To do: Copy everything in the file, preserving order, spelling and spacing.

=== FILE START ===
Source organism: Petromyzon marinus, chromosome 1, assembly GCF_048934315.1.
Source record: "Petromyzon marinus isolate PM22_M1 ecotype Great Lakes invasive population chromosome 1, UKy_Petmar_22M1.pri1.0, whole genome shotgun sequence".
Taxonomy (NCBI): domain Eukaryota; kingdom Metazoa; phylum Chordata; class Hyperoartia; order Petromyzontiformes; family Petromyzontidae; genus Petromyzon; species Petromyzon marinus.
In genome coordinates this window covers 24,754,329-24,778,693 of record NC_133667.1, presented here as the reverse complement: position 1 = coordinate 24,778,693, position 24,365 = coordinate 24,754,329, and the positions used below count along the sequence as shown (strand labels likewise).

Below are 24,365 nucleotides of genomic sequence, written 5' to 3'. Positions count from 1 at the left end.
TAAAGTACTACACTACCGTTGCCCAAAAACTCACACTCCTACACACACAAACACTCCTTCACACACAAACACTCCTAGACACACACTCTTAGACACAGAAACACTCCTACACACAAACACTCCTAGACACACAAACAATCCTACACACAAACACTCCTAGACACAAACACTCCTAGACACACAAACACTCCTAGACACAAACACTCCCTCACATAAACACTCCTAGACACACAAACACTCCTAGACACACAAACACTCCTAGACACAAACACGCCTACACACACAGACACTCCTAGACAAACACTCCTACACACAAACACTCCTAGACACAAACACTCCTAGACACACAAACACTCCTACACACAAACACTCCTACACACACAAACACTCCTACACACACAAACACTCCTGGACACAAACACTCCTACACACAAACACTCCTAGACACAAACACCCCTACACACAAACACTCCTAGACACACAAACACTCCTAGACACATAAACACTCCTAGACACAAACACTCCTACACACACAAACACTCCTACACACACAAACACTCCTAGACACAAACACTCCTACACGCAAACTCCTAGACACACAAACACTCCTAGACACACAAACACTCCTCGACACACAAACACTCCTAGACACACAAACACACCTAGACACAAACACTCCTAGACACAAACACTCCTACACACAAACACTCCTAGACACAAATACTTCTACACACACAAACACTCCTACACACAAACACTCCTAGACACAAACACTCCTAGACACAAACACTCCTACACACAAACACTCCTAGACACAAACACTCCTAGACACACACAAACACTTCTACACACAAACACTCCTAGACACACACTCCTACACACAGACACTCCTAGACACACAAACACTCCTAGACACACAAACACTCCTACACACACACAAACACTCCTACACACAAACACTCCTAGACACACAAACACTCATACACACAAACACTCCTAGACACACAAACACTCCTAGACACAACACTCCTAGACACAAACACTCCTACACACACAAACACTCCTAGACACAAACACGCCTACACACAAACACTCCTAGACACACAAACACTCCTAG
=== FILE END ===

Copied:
Source organism: Petromyzon marinus, chromosome 1, assembly GCF_048934315.1.
Source record: "Petromyzon marinus isolate PM22_M1 ecotype Great Lakes invasive population chromosome 1, UKy_Petmar_22M1.pri1.0, whole genome shotgun sequence".
Taxonomy (NCBI): domain Eukaryota; kingdom Metazoa; phylum Chordata; class Hyperoartia; order Petromyzontiformes; family Petromyzontidae; genus Petromyzon; species Petromyzon marinus.
In genome coordinates this window covers 24,754,329-24,778,693 of record NC_133667.1, presented here as the reverse complement: position 1 = coordinate 24,778,693, position 24,365 = coordinate 24,754,329, and the positions used below count along the sequence as shown (strand labels likewise).

Below are 24,365 nucleotides of genomic sequence, written 5' to 3'. Positions count from 1 at the left end.
TAAAGTACTACACTACCGTTGCCCAAAAACTCACACTCCTACACACACAAACACTCCTTCACACACAAACACTCCTAGACACACACTCTTAGACACAGAAACACTCCTACACACAAACACTCCTAGACACACAAACAATCCTACACACAAACACTCCTAGACACAAACACTCCTAGACACACAAACACTCCTAGACACAAACACTCCCTCACATAAACACTCCTAGACACACAAACACTCCTAGACACACAAACACTCCTAGACACAAACACGCCTACACACACAGACACTCCTAGACAAACACTCCTACACACAAACACTCCTAGACACAAACACTCCTAGACACACAAACACTCCTACACACAAACACTCCTACACACACAAACACTCCTACACACACAAACACTCCTGGACACAAACACTCCTACACACAAACACTCCTAGACACAAACACCCCTACACACAAACACTCCTAGACACACAAACACTCCTAGACACATAAACACTCCTAGACACAAACACTCCTACACACACAAACACTCCTACACACACAAACACTCCTAGACACAAACACTCCTACACGCAAACTCCTAGACACACAAACACTCCTAGACACACAAACACTCCTCGACACACAAACACTCCTAGACACACAAACACACCTAGACACAAACACTCCTAGACACAAACACTCCTACACACAAACACTCCTAGACACAAATACTTCTACACACACAAACACTCCTACACACAAACACTCCTAGACACAAACACTCCTAGACACAAACACTCCTACACACAAACACTCCTAGACACAAACACTCCTAGACACACACAAACACTTCTACACACAAACACTCCTAGACACACACTCCTACACACAGACACTCCTAGACACACAAACACTCCTAGACACACAAACACTCCTACACACACACAAACACTCCTACACACAAACACTCCTAGACACACAAACACTCATACACACAAACACTCCTAGACACACAAACACTCCTAGACACAACACTCCTAGACACAAACACTCCTACACACACAAACACTCCTAGACACAAACACGCCTACACACAAACACTCCTAGACACACAAACACTCCTAG